Five signs you need to go ‘industrial’ with your printer

Here, Peter Laplanche, managing director of Datatrade, explains why businesses might need to scale up in their printing.

 Five signs you need to go ‘industrial’ with your printer

Dematerialisation may have enabled SMEs to go paperless in a number of their business processes but printers still play a key role in fulfilling legislative, administrative and logistical obligations. How long they last depends on various criteria, from the volume and nature of what they’re printing to how well they’re looked after.

The fact is that not all printers are made the same and a machine that prints out a few invoices in the office may not be suited to sustaining the same task in a chilled warehouse. When it comes to considering if your printer is up to the job or whether it’s time to upgrade to a more industrial machine you should ask yourself:

What volume are you printing? From picking lists to labelling products, if you’re outputting large volumes of media then you need a machine that has been designed to consistently cope with high quantities of print, day in, day out.

Where is the printer located? There’s a huge difference between a bakery production area and a carpeted office and the hardware you choose needs to reflect that disparity. If your work environment is a glasshouse or a chilled storage facility, extremes in temperature may cause lesser printers to falter and jam. And don’t forget that in busy despatch and goods in areas, printers can easily get bumped and knocked so casings need to be robust.

Is the print work critical? If what you’re printing is critical to workflow processes i.e. you’re producing labels to identify components for production line assembly then you won’t want production to stop if your printer fails. Any mission critical printing demands an industrial printer.

What about print quality? In some sectors, like the chemical industry, where you’re required to print globally harmonised system (GHS) labels that often need to last a long time, be waterproof and resistant to chemicals you must have a device capable of printing on specialised media. Similarly, if you’re outputting labels that are dense with data you’ll need high quality print performance for both clarity and legibility.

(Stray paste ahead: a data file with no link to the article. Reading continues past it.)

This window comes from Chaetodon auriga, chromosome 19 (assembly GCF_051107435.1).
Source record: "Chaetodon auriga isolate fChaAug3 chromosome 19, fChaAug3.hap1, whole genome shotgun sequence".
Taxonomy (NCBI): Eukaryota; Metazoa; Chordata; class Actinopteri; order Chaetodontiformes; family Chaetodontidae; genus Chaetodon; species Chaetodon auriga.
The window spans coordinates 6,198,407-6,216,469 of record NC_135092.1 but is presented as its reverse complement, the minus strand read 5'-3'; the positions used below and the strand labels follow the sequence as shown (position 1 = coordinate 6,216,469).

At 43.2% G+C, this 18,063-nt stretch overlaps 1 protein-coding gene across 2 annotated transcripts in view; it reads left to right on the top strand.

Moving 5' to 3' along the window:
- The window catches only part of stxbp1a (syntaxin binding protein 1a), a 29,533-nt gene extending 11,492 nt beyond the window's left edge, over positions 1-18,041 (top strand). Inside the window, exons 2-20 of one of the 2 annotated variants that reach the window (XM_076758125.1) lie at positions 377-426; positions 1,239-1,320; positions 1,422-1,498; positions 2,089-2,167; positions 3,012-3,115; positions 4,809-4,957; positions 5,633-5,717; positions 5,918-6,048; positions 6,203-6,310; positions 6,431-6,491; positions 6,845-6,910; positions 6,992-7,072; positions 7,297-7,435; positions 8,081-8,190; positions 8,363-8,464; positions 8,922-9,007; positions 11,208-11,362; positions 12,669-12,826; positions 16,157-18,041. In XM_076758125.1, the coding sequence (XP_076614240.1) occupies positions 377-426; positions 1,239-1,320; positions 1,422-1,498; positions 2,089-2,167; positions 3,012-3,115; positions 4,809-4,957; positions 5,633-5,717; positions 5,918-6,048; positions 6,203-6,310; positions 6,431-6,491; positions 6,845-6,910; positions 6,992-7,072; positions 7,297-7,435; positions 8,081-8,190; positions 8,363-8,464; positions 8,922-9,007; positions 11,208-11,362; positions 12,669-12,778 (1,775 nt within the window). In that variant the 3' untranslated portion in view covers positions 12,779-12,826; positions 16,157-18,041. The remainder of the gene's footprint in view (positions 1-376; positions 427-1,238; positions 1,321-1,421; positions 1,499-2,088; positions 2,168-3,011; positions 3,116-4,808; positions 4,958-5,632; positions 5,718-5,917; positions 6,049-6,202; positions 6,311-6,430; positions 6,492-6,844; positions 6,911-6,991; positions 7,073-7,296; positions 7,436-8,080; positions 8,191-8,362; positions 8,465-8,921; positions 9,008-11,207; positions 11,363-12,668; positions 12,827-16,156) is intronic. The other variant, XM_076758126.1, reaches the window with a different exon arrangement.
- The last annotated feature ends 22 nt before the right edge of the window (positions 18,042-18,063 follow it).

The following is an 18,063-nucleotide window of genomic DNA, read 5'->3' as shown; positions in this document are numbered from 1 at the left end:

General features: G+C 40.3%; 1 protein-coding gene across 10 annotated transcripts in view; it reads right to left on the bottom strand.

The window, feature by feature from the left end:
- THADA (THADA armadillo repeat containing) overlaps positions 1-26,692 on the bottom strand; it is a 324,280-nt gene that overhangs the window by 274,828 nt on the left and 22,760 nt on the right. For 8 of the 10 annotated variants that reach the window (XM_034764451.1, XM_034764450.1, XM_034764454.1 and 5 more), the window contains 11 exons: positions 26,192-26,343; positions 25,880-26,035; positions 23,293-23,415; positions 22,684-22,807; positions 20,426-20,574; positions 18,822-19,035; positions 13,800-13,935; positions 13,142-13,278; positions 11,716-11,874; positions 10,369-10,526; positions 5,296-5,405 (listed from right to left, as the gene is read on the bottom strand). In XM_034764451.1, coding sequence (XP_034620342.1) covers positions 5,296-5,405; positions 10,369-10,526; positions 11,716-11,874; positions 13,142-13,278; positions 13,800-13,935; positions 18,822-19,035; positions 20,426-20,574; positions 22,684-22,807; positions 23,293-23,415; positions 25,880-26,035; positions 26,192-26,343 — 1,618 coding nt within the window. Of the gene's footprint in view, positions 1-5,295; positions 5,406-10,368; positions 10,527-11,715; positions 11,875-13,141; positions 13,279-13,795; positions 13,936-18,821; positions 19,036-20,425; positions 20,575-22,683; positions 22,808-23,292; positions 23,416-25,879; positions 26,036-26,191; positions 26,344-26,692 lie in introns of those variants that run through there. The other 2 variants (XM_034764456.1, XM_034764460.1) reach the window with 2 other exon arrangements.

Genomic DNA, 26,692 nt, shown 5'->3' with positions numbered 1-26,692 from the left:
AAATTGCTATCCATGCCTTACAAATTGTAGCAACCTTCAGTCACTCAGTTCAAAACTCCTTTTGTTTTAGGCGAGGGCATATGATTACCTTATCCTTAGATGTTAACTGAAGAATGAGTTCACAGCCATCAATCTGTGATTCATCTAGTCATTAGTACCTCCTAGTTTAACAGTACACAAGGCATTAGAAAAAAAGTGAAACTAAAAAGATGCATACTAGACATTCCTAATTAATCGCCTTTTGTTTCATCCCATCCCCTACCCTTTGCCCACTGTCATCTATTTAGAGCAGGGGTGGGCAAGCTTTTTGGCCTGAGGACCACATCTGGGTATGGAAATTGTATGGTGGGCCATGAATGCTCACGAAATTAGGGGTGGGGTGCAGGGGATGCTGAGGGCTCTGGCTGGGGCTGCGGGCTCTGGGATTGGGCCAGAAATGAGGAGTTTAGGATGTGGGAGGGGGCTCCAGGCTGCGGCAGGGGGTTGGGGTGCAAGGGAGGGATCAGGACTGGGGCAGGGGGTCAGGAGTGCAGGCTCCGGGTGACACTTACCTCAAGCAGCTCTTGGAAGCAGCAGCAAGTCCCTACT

Who looks after the printer(s)?

In some businesses the IT department is responsible for printers while in others it’s likely to be the office/facilities or operations manager. Many SMEs will certainly be familiar with lease+click managed print services (MPS) for front office devices but may not be aware that handful of specialists also offer it for back office machines.

If your business has a number of printers spread across different sites then being able to manage them all remotely will help minimise costs and improve efficiencies. An operational visibility service (OVS) like that designed by Zebra is a cloud-based solution providing detailed information on the health, status and usage of every printer on the network. This enables enterprises to be more proactive in their device maintenance and minimise downtime by preempting failures in their supply chain.

Any SME able to identify with the above scenarios probably needs to look at upgrading to a more industrial printer. These machines are built to be robust with metal frames and chassis, and their life expectancy is up to seven years, some even longer. This length of service delivers cost savings on total cost of ownership (TCO) and more than outweighs the extra money paid out for industrial printers.

Few retailers, manufacturers or logistics operators can afford downtime in their supply chain and this is where industrial printers really shine. They’re geared up for printing high volume and high quality in often very demanding environments. Some of the industrial mobile printers can increase worker productivity by 14 per cent.

Print quality affects more than appearance

SMEs need to understand that poor print quality has implications for both profitability and reputation. For example, illegible barcodes can lead to rejected loads, or even compliance fines. Barcode labels enable firms to track and trace goods and while most companies understand that failed printers affect production, few recognise the vulnerability of the labels themselves through either accidental or malign abuse.

Around 90 per cent of companies printing ‘on demand’ labels do so from the label design programme interface, which risks operators being able to make unauthorised changes to the labels before printing. Without a failsafe label management solution in place on an industrial printer, a disgruntled employee could, for example, add a derogatory label to a regular client delivery.

Not all printers are the same but if your enterprise prints high volume, and requires reliable performance and sharp print quality maybe it’s time to start looking at industrial printers?

Peter Laplanche is managing director of http://datatrade.co.uk

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